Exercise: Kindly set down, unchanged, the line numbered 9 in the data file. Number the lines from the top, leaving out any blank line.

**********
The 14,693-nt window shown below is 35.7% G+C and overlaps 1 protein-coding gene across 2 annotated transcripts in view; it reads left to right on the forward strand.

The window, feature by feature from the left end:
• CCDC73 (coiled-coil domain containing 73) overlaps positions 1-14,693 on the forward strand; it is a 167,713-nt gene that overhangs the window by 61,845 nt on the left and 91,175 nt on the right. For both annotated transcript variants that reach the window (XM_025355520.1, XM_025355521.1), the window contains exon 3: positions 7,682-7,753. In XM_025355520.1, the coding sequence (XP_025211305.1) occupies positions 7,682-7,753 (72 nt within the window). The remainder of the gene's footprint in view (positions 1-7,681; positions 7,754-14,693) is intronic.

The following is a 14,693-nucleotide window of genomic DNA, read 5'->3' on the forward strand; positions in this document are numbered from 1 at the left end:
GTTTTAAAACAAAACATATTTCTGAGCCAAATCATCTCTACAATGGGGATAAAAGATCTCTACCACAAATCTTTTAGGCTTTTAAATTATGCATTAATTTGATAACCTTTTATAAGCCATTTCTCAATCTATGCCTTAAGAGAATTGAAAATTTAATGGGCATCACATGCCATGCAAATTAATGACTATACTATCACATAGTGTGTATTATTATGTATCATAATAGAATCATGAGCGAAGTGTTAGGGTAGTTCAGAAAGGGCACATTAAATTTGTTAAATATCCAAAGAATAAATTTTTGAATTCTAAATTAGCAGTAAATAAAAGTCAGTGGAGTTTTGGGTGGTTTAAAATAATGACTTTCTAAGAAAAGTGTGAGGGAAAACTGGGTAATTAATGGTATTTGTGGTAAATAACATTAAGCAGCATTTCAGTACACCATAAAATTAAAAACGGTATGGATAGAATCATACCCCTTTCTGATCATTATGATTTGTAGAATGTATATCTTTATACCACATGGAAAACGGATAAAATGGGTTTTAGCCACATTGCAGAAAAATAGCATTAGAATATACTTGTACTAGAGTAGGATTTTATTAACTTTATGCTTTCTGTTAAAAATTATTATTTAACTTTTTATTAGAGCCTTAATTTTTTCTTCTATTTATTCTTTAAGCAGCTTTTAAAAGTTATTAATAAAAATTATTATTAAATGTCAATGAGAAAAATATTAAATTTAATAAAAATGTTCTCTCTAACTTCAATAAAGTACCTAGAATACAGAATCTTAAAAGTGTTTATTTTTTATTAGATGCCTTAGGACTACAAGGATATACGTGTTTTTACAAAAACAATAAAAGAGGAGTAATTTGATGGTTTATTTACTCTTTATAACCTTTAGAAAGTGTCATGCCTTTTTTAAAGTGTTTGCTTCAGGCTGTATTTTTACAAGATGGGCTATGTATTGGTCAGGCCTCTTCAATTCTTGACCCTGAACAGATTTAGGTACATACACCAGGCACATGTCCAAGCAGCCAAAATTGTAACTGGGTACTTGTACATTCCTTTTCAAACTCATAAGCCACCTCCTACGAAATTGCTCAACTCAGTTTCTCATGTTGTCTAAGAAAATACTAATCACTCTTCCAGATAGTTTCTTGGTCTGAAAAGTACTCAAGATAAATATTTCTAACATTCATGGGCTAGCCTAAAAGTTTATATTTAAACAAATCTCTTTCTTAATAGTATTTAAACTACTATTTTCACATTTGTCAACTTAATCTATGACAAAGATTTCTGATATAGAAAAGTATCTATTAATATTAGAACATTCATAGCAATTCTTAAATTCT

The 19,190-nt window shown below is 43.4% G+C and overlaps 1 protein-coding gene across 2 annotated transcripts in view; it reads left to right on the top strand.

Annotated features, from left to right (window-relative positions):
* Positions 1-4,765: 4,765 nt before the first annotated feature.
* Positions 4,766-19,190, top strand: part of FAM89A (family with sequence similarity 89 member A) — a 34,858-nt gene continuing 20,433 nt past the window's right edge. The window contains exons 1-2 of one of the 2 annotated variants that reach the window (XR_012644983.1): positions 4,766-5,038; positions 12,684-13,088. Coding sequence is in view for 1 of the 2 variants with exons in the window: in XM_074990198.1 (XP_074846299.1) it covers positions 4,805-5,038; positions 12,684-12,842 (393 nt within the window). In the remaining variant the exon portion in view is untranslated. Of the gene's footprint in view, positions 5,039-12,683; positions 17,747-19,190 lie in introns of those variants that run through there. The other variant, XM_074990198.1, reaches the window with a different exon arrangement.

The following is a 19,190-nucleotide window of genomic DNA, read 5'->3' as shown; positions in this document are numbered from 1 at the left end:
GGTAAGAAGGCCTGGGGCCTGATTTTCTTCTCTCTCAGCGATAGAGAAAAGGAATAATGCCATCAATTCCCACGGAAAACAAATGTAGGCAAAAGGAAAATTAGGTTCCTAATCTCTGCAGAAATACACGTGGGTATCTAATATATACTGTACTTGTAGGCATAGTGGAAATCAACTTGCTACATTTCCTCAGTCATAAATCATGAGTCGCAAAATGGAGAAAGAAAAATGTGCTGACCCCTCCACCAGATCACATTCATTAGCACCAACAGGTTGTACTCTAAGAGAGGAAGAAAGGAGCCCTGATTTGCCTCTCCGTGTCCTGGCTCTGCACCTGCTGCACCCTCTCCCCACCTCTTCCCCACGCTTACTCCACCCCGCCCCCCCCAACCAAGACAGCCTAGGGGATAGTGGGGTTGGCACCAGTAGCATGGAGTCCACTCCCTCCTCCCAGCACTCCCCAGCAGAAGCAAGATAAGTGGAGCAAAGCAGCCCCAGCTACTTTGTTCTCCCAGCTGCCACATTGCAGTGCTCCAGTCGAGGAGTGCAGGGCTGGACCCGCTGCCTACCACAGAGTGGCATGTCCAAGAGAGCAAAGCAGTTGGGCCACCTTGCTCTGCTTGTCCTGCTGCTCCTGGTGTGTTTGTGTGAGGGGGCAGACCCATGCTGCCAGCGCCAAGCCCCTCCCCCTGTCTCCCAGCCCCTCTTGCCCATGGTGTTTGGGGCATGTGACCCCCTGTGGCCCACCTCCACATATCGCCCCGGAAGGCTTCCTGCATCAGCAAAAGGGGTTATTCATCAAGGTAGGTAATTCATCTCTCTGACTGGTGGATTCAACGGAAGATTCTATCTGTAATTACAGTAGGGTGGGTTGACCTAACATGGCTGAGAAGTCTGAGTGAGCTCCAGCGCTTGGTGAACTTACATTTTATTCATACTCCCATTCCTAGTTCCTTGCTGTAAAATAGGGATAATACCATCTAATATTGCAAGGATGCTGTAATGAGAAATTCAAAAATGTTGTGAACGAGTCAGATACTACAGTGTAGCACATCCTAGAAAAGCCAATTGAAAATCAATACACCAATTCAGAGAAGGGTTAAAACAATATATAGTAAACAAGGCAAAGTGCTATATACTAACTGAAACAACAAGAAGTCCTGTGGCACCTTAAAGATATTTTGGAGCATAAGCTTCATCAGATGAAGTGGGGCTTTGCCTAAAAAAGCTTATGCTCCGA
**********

* Positions 4,766-19,190, top strand: part of FAM89A (family with sequence similarity 89 member A) — a 34,858-nt gene continuing 20,433 nt past the window's right edge. The window contains exons 1-2 of one of the 2 annotated variants that reach the window (XR_012644983.1): positions 4,766-5,038; positions 12,684-13,088. Coding sequence is in view for 1 of the 2 variants with exons in the window: in XM_074990198.1 (XP_074846299.1) it covers positions 4,805-5,038; positions 12,684-12,842 (393 nt within the window). In the remaining variant the exon portion in view is untranslated. Of the gene's footprint in view, positions 5,039-12,683; positions 17,747-19,190 lie in introns of those variants that run through there. The other variant, XM_074990198.1, reaches the window with a different exon arrangement.